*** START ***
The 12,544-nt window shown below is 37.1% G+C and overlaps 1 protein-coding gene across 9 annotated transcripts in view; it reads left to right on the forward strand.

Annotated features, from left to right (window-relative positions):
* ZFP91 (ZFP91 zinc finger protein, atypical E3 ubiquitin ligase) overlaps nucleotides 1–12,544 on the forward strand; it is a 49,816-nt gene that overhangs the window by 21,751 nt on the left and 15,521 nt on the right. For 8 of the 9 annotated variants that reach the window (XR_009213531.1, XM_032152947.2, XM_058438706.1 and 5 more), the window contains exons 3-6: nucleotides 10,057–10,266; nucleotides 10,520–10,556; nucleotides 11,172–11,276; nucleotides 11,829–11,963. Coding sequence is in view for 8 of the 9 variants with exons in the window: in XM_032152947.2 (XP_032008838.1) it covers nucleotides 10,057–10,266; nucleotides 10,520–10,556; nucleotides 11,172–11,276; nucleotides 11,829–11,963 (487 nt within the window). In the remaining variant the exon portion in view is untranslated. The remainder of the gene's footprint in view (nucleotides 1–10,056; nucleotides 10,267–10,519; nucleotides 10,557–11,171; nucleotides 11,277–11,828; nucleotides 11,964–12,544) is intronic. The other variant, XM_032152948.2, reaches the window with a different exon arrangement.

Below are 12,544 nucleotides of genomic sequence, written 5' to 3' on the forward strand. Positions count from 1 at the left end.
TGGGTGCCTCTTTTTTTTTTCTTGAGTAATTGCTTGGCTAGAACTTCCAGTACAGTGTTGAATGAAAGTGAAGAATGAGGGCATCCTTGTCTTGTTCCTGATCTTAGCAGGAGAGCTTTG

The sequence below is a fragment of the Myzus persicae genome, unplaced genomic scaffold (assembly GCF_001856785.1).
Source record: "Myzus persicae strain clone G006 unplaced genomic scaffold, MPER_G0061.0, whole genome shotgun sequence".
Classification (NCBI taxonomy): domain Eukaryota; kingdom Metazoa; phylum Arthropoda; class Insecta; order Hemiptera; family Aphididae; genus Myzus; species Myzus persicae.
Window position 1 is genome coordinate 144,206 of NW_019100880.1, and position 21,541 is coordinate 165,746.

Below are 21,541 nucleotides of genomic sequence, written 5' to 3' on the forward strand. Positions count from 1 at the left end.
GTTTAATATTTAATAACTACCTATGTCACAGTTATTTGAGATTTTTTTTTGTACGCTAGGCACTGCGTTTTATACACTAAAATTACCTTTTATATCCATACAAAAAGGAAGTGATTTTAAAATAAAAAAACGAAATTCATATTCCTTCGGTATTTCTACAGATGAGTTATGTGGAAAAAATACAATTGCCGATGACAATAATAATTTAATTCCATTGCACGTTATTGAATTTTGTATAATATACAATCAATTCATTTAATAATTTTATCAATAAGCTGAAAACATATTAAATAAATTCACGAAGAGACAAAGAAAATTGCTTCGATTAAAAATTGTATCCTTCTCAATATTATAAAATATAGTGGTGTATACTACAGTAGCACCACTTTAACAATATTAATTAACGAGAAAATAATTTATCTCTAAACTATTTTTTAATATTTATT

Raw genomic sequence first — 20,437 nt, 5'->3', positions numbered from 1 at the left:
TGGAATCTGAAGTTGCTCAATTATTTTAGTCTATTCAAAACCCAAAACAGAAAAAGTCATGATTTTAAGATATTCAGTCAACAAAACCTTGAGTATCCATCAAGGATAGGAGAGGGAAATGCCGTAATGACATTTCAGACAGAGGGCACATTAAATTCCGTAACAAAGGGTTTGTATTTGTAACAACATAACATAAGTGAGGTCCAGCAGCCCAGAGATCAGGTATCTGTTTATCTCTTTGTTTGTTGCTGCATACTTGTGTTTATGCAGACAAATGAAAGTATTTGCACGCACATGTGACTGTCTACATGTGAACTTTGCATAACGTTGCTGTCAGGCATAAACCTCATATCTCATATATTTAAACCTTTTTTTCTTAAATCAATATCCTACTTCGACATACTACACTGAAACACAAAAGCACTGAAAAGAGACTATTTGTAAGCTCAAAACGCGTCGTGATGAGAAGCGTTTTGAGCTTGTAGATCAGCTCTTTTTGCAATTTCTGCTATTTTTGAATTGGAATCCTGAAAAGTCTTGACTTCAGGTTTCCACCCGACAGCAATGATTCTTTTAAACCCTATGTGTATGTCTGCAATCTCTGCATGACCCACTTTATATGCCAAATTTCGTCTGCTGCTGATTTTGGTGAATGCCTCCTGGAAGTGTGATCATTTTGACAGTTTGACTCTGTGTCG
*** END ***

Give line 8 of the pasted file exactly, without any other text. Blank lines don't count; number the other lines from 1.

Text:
Classification (NCBI taxonomy): domain Eukaryota; kingdom Metazoa; phylum Arthropoda; class Insecta; order Hemiptera; family Aphididae; genus Myzus; species Myzus persicae.